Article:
Response) FMCSA: This is not in violation of 49 CFR §384.226 because the court vacated (withdrew) the original conviction or adjudication of guilt. By granting the attorney’s request to vacate (withdraw) the original plea and conviction, the court has nullified the conviction. The definition of “conviction” in 49 CFR §383.5 defines a conviction to mean “an unvacated adjudication of guilt”.

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Pursuant to federal and state law, commercial driving privileges may be disqualified if the driver leaves the scene of an accident. What is meant by “leaving the scene of an accident?”

As used in 40 CFR 383, the disqualifying offense of “leaving the scene of an accident involving a CMV” is all-inclusive and covers the entire range of situations where the driver of the CMV is required by state law to stop after an accident and either give information to the other party, render aid, or attempt to locate and notify the operator or owner of other vehicles involved in the accident.

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A CDL holder is convicted of a non-disqualifying offense that occurred in a non-CMV. The driver loses his or her base driving privileges for operating a non-CMV as a result of the conviction. May a state issue a “limited driving privilege” in this instance?

Yes, but such limited driving privileges cannot include commercial driving privileges.

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A driver has been issued multiple tickets for speeding less than fifteen miles per hour over the posted speed limit in a noncommercial vehicle. The driver’s license is suspended due to the accumulation of points. Does the driver lose all privileges to drive any motor vehicle – noncommercial or commercial?

Yes. When the base privilege is suspended because of too many points, the driver loses the ability to drive any motor vehicle during the period of the suspension. Once the base privilege suspension is reinstated, the driver can resume driving both noncommercial and commercial motor vehicles as long as no commercial disqualification was entered. The driver may obtain limited driving privileges to drive noncommercial vehicles during a period of base license suspension but cannot obtain commercial driving privileges.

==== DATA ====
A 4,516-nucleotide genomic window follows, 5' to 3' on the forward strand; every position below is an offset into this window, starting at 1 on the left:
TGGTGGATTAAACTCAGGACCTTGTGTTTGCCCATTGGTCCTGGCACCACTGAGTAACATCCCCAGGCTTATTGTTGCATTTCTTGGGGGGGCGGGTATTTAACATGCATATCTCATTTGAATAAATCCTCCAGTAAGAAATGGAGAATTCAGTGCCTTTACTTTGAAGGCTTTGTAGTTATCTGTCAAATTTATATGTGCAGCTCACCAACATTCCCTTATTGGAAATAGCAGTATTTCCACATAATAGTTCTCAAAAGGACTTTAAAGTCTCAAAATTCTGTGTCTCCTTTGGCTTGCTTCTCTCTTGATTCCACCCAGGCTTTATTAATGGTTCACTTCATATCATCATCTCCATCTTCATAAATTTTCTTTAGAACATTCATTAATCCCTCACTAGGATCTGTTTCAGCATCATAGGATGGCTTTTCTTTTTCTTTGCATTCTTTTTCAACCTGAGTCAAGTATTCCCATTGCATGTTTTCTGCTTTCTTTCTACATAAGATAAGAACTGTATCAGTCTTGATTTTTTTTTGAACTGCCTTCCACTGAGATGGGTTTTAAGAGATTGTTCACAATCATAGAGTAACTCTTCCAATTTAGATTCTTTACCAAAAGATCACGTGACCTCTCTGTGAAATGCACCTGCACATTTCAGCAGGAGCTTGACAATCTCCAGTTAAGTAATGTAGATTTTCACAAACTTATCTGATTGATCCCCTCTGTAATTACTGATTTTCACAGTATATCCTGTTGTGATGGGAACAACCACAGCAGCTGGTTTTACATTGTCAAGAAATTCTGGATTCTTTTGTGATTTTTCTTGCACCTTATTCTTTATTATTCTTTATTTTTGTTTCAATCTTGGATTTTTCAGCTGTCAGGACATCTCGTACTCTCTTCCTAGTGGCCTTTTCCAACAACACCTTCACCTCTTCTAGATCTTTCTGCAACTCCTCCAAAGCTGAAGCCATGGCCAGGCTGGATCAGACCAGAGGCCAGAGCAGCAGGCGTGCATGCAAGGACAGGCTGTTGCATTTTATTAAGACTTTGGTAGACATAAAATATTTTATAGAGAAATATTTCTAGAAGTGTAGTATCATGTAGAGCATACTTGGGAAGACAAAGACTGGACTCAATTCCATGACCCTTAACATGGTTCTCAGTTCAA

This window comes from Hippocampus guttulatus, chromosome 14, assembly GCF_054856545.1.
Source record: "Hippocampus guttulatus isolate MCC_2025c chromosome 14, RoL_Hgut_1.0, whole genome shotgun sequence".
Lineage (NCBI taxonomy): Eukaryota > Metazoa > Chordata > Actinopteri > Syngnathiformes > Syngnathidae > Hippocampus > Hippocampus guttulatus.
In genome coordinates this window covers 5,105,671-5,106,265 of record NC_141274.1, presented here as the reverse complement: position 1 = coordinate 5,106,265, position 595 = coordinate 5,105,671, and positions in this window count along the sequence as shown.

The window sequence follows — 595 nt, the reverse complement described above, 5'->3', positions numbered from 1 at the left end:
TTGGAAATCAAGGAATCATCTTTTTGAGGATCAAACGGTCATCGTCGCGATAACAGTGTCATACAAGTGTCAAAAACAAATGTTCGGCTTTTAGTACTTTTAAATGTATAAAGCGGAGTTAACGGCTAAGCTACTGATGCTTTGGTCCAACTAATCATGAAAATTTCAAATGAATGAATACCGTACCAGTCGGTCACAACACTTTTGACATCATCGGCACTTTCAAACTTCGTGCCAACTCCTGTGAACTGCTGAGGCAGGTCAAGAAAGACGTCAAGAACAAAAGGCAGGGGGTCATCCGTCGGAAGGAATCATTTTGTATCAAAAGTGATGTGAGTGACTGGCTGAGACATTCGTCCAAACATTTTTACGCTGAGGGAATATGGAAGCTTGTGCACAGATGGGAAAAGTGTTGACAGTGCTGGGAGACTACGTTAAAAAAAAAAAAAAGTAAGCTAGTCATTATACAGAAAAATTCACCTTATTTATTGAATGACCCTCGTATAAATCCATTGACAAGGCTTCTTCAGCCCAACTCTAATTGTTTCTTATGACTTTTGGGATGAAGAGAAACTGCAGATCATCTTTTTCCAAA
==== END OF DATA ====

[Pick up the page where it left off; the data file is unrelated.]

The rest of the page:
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Why can't a driver obtain a limited driving privilege to operate a commercial motor vehicle?

Missouri law 302.309, RSMo clearly states a CDL driver is no longer able to receive any kind of license to operate a CMV while the driving privilege is under suspension, revocation or disqualification. Limited driving privileges are only available to allow the operation of a noncommercial motor vehicle if the applicant is otherwise eligible.

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If a person is only eligible to receive a limited driving privilege to operate a personal vehicle, does the person have to downgrade the commercial driver license to a non-CDL?

No. The limited driving privilege order states that you are only eligible to operate a class E, F, or M type of vehicle.

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A driver is convicted of a serious motor vehicle offense and moves from the state that will disqualify his license. The driver obtains a driver license in another state prior to the license disqualification and avoids being disqualified immediately. The driver subsequently causes a serious motor vehicle accident and fatally injures two people. Pending state license disqualification proceedings, would this situation qualify for the federal imminent hazard disqualification?

Yes, this situation would fit within the federal definition of imminent hazard.

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Why does the state disqualify a driver’s commercial driving privilege when a traffic ticket is received in a personal vehicle?

According to 49 CFR 383.51 and 302.700, RSMo, CDL drivers who are convicted of certain disqualifying offenses while operating their personal vehicle may have their CDL privilege disqualified. There are some offenses that must be committed in a CMV for disqualification action to be taken.

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Why is the department so strict with CDL drivers?

The Motor Carrier Safety Improvement Act (MCSIA) states that CDL drivers are professional drivers and should be held to a higher standard. The state legislature passed a law in 2004 (Senate Bill 1233) to include the changes from MCSIA into state law. The department is only enforcing the state and federal laws.

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When individuals apply for a CDL, they must advise the license clerk what states they were previously licensed in. Will there be a problem if the applicant knows what states he or she was previously licensed in but cannot remember the license numbers assigned?

No. The license office clerk will be able to check the other states’ records by your name and birth date.

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If you still have questions, please visit other Driver Licensing FAQs.